Key will be how Facebook tells users about the program. Facebook described the changes in a blog posting, but not prominently when users logged on Wednesday morning.

"Some people may find it creepy," said Deborah Pierce, executive director of the San Francisco-based group Privacy Activism. "They are trying to find some ways to monetize this and keep the lights on. If the disclosure is up front, yeah, I think this is a reasonable thing for them to do."

Facebook has long prided itself on guarding its users' privacy, but the walls have gradually lowered. A feature allowing users to track changes their friends make to profiles backfired when many users denounced it as stalking and threatened protests. Facebook quickly apologized and agreed to let users turn off the feature.

Facebook promises no information that could identify individual will be disclosed to advertisers. And Chris Kelly, the company's chief privacy officer, said users can complain again if they find the new targeting program intrusive.

Privacy concerns aside, many Facebook members may be reluctant to endorse an advertiser for fear of alienating friends who had bad experiences with the same company, said Chris Winfield, who runs 10e20, an online marketing specialist.

"They are relying a lot on their users to make this happen, and that's going to be tricky," Winfield said.

Zuckerberg said marketers must respond to the changing nature of communication.

"Pushing your message out to people is no longer good enough," Zuckerberg told about 200 advertising-industry executives, many already in New York for the ad:tech conference. "You have to get your message out to the conversations."

Search companies like Google Inc. have generated a lot of revenue from text-based ads targeted to a user's search terms. Those have been good at fulfilling demand — users often are already looking for a car or a travel package when searching and seeing those ads.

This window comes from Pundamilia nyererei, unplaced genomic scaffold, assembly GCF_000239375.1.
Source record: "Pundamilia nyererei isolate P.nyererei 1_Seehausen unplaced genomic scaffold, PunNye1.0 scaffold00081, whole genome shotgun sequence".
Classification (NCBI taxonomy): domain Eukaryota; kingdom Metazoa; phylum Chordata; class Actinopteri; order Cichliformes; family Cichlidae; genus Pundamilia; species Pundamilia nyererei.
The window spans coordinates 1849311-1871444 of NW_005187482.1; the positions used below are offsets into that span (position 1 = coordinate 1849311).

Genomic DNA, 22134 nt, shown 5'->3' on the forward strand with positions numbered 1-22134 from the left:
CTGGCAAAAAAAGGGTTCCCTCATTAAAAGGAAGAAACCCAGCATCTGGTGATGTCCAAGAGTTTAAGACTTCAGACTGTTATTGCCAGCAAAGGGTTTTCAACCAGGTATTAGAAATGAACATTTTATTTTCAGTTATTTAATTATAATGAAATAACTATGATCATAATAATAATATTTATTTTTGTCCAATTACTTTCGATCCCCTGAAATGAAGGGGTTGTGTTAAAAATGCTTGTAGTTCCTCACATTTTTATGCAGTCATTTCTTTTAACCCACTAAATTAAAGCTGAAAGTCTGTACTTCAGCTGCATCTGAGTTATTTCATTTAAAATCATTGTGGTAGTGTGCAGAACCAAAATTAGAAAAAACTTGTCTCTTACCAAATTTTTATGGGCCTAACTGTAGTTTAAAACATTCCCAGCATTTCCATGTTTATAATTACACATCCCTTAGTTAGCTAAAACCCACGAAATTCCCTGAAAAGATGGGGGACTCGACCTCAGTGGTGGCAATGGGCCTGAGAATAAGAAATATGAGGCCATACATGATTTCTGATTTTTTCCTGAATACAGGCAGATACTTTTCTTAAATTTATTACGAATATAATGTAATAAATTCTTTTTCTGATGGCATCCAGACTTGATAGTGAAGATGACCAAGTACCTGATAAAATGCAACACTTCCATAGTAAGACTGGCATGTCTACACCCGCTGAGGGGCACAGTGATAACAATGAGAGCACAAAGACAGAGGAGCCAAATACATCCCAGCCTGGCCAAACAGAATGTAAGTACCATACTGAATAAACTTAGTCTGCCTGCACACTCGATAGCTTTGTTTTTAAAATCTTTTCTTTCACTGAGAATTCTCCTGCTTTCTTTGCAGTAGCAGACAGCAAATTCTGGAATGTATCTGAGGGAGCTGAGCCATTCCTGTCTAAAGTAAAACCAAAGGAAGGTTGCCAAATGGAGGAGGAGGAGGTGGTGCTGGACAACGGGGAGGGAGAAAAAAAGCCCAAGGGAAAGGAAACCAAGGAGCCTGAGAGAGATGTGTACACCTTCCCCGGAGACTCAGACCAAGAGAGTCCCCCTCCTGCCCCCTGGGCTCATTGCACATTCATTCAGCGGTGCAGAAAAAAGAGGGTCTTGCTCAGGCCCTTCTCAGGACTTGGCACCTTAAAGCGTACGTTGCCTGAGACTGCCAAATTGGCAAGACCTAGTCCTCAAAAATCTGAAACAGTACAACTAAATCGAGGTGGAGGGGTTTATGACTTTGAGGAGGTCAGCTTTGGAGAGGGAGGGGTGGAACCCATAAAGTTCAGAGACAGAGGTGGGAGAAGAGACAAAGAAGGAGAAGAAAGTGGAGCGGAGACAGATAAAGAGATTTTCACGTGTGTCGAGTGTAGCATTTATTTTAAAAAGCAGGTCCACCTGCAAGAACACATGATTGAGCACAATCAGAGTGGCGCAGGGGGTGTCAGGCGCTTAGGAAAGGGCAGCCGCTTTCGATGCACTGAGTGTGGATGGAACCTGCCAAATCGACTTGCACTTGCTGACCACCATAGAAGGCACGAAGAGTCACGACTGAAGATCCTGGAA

Zuckerberg said Facebook planned to go after the bigger opportunities in generating demand — something Google and other sites are also trying to do through display and other brand promotions. Seeing a friend buy a product or praise a band, he said, are good ways to generate demand.

Coca-Cola Co., General Motors Corp.'s Saturn and Sony Corp.'s Sony Pictures are among leading brands contributing to the more than 100,000 company pages launching on Facebook.

The key difference between companies' pages and individuals' is that businesses won't have access to individuals' profiles the same way their friends do, even when users formally declare themselves "fans" of a company.

Facebook's announcement came a day after MySpace said it would expand its targeting program to include more categories and more advertisers. MySpace lets companies create profile pages but doesn't have Facebook's system of alerts and adjacent social ads.

Zuckerberg told reporters he wasn't worried users would consider Facebook too commercial. He said regular ads would stand out more because targeted ads can be better integrated with conversations users are already having with one another.